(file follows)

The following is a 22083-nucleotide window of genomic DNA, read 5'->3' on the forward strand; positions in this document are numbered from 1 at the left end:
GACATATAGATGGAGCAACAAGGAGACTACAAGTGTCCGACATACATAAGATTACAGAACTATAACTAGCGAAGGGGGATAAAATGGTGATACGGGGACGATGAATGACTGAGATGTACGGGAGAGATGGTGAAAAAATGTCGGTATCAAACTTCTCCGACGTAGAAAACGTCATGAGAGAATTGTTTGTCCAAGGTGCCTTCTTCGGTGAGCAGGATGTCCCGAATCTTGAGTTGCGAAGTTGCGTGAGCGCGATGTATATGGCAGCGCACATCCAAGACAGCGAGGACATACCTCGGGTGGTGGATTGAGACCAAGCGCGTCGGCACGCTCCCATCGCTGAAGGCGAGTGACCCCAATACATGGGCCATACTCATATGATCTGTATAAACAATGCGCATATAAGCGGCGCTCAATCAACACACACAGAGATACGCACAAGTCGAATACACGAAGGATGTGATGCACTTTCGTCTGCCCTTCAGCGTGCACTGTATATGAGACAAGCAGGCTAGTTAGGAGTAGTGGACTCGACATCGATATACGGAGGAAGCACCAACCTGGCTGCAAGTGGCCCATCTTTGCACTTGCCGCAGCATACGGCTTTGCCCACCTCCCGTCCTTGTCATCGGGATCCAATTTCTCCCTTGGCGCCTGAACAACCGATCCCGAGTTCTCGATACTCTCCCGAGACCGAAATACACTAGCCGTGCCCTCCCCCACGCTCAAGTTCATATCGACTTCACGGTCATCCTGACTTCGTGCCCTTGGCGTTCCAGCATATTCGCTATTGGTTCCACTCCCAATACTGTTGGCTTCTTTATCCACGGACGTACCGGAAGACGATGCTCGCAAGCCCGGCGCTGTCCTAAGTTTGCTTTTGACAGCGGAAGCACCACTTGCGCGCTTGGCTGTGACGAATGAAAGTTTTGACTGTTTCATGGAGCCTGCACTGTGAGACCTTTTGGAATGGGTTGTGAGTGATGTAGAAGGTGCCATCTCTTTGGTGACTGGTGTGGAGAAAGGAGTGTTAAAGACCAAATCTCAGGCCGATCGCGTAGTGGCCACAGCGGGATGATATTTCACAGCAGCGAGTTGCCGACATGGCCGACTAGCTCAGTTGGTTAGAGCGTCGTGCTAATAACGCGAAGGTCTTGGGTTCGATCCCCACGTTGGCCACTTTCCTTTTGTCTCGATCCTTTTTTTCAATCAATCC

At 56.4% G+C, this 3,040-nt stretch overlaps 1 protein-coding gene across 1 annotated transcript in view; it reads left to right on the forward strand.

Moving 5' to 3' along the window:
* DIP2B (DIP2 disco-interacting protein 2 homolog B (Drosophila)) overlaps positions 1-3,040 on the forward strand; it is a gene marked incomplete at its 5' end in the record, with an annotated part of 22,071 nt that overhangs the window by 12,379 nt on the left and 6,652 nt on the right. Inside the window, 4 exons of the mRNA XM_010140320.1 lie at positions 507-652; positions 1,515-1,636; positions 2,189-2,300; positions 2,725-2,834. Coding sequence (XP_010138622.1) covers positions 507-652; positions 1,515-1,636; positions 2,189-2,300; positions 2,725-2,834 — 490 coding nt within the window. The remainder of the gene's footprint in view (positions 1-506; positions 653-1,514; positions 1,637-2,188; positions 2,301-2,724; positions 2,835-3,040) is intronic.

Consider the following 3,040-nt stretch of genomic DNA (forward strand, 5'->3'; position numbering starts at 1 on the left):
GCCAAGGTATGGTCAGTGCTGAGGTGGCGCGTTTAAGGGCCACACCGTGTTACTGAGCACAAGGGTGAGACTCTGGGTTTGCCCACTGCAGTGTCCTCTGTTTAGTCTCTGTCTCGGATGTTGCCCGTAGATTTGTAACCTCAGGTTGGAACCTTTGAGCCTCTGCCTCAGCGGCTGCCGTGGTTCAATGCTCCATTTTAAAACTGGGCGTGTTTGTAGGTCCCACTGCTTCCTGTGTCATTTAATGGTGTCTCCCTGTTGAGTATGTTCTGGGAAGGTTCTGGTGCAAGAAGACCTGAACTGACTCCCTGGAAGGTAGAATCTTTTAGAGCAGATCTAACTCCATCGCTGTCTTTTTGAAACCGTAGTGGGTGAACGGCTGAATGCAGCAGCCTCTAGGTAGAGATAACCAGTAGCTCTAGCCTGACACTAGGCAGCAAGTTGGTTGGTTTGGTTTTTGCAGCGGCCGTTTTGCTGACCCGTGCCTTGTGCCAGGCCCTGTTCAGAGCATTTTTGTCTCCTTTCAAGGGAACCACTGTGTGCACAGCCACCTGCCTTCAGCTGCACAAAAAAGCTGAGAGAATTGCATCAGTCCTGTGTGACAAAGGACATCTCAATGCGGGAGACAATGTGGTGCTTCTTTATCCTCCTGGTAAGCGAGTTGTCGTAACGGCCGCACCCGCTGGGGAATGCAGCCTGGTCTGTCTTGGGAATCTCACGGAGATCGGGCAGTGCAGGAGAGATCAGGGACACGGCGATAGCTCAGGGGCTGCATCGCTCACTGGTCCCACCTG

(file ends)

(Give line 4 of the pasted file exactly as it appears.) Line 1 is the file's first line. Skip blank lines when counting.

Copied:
Moving 5' to 3' along the window: